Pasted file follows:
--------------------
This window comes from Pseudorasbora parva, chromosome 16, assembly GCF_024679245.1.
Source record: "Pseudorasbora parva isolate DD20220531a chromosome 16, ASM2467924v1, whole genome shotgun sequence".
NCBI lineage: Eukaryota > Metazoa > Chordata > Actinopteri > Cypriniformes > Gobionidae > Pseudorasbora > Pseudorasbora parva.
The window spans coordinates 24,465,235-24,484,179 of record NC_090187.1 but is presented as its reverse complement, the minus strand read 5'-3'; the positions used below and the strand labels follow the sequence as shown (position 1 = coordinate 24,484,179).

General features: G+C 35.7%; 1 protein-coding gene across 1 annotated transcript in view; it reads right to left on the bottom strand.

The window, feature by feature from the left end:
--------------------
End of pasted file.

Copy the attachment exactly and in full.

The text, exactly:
This window comes from Pseudorasbora parva, chromosome 16, assembly GCF_024679245.1.
Source record: "Pseudorasbora parva isolate DD20220531a chromosome 16, ASM2467924v1, whole genome shotgun sequence".
NCBI lineage: Eukaryota > Metazoa > Chordata > Actinopteri > Cypriniformes > Gobionidae > Pseudorasbora > Pseudorasbora parva.
The window spans coordinates 24,465,235-24,484,179 of record NC_090187.1 but is presented as its reverse complement, the minus strand read 5'-3'; the positions used below and the strand labels follow the sequence as shown (position 1 = coordinate 24,484,179).

General features: G+C 35.7%; 1 protein-coding gene across 1 annotated transcript in view; it reads right to left on the bottom strand.

The window, feature by feature from the left end: